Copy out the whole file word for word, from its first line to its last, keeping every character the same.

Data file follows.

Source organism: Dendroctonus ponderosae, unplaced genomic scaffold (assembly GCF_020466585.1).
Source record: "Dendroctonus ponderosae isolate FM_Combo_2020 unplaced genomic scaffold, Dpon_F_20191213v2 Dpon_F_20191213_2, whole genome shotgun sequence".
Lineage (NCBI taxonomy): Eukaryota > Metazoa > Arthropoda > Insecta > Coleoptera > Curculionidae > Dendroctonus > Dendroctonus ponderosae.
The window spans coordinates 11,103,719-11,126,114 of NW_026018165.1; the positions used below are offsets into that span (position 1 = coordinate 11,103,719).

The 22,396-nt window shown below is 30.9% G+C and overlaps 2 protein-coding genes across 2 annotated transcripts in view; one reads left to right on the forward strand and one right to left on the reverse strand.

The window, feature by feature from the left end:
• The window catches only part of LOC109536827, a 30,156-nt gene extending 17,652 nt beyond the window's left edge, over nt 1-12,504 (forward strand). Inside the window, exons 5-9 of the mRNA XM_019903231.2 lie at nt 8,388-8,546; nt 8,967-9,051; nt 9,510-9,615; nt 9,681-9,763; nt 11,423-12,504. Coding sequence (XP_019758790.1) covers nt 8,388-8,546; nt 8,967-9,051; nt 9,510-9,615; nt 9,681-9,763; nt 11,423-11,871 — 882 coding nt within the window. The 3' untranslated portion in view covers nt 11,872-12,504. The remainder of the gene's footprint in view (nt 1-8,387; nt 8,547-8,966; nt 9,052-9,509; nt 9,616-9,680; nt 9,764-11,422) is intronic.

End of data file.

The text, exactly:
Source organism: Dendroctonus ponderosae, unplaced genomic scaffold (assembly GCF_020466585.1).
Source record: "Dendroctonus ponderosae isolate FM_Combo_2020 unplaced genomic scaffold, Dpon_F_20191213v2 Dpon_F_20191213_2, whole genome shotgun sequence".
Lineage (NCBI taxonomy): Eukaryota > Metazoa > Arthropoda > Insecta > Coleoptera > Curculionidae > Dendroctonus > Dendroctonus ponderosae.
The window spans coordinates 11,103,719-11,126,114 of NW_026018165.1; the positions used below are offsets into that span (position 1 = coordinate 11,103,719).

The 22,396-nt window shown below is 30.9% G+C and overlaps 2 protein-coding genes across 2 annotated transcripts in view; one reads left to right on the forward strand and one right to left on the reverse strand.

The window, feature by feature from the left end:
• The window catches only part of LOC109536827, a 30,156-nt gene extending 17,652 nt beyond the window's left edge, over nt 1-12,504 (forward strand). Inside the window, exons 5-9 of the mRNA XM_019903231.2 lie at nt 8,388-8,546; nt 8,967-9,051; nt 9,510-9,615; nt 9,681-9,763; nt 11,423-12,504. Coding sequence (XP_019758790.1) covers nt 8,388-8,546; nt 8,967-9,051; nt 9,510-9,615; nt 9,681-9,763; nt 11,423-11,871 — 882 coding nt within the window. The 3' untranslated portion in view covers nt 11,872-12,504. The remainder of the gene's footprint in view (nt 1-8,387; nt 8,547-8,966; nt 9,052-9,509; nt 9,616-9,680; nt 9,764-11,422) is intronic.